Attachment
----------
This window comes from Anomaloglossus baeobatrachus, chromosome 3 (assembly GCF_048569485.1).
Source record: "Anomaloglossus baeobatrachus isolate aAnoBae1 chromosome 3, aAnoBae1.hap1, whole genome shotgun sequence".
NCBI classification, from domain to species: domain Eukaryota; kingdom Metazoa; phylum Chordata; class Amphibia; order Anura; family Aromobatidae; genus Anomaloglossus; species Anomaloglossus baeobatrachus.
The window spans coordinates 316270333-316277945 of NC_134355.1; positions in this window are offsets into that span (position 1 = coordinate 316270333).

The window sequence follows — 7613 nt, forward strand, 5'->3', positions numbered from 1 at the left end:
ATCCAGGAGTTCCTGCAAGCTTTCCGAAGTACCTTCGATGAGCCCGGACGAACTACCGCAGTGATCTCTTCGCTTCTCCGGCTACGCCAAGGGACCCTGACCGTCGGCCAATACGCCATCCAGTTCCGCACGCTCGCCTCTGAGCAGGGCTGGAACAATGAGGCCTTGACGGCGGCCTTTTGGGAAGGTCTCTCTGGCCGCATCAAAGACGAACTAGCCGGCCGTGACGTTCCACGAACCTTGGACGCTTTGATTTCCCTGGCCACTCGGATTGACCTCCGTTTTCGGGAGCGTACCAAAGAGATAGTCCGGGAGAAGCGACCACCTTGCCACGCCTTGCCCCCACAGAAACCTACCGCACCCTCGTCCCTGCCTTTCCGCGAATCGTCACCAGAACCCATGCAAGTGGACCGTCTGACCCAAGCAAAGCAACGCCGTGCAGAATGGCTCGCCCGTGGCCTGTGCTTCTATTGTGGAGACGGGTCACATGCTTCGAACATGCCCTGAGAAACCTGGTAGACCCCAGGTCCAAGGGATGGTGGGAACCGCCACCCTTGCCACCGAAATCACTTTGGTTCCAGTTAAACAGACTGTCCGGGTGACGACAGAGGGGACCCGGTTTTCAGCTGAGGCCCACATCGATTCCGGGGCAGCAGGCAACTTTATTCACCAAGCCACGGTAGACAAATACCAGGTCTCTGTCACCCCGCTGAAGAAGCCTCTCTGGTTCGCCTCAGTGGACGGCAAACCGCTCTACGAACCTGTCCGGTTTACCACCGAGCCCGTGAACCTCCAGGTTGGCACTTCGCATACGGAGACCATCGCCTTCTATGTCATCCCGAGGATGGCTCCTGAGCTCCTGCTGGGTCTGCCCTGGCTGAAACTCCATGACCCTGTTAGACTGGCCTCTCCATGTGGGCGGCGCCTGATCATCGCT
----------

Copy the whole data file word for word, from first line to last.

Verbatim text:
This window comes from Anomaloglossus baeobatrachus, chromosome 3 (assembly GCF_048569485.1).
Source record: "Anomaloglossus baeobatrachus isolate aAnoBae1 chromosome 3, aAnoBae1.hap1, whole genome shotgun sequence".
NCBI classification, from domain to species: domain Eukaryota; kingdom Metazoa; phylum Chordata; class Amphibia; order Anura; family Aromobatidae; genus Anomaloglossus; species Anomaloglossus baeobatrachus.
The window spans coordinates 316270333-316277945 of NC_134355.1; positions in this window are offsets into that span (position 1 = coordinate 316270333).

The window sequence follows — 7613 nt, forward strand, 5'->3', positions numbered from 1 at the left end:
ATCCAGGAGTTCCTGCAAGCTTTCCGAAGTACCTTCGATGAGCCCGGACGAACTACCGCAGTGATCTCTTCGCTTCTCCGGCTACGCCAAGGGACCCTGACCGTCGGCCAATACGCCATCCAGTTCCGCACGCTCGCCTCTGAGCAGGGCTGGAACAATGAGGCCTTGACGGCGGCCTTTTGGGAAGGTCTCTCTGGCCGCATCAAAGACGAACTAGCCGGCCGTGACGTTCCACGAACCTTGGACGCTTTGATTTCCCTGGCCACTCGGATTGACCTCCGTTTTCGGGAGCGTACCAAAGAGATAGTCCGGGAGAAGCGACCACCTTGCCACGCCTTGCCCCCACAGAAACCTACCGCACCCTCGTCCCTGCCTTTCCGCGAATCGTCACCAGAACCCATGCAAGTGGACCGTCTGACCCAAGCAAAGCAACGCCGTGCAGAATGGCTCGCCCGTGGCCTGTGCTTCTATTGTGGAGACGGGTCACATGCTTCGAACATGCCCTGAGAAACCTGGTAGACCCCAGGTCCAAGGGATGGTGGGAACCGCCACCCTTGCCACCGAAATCACTTTGGTTCCAGTTAAACAGACTGTCCGGGTGACGACAGAGGGGACCCGGTTTTCAGCTGAGGCCCACATCGATTCCGGGGCAGCAGGCAACTTTATTCACCAAGCCACGGTAGACAAATACCAGGTCTCTGTCACCCCGCTGAAGAAGCCTCTCTGGTTCGCCTCAGTGGACGGCAAACCGCTCTACGAACCTGTCCGGTTTACCACCGAGCCCGTGAACCTCCAGGTTGGCACTTCGCATACGGAGACCATCGCCTTCTATGTCATCCCGAGGATGGCTCCTGAGCTCCTGCTGGGTCTGCCCTGGCTGAAACTCCATGACCCTGTTAGACTGGCCTCTCCATGTGGGCGGCGCCTGATCATCGCT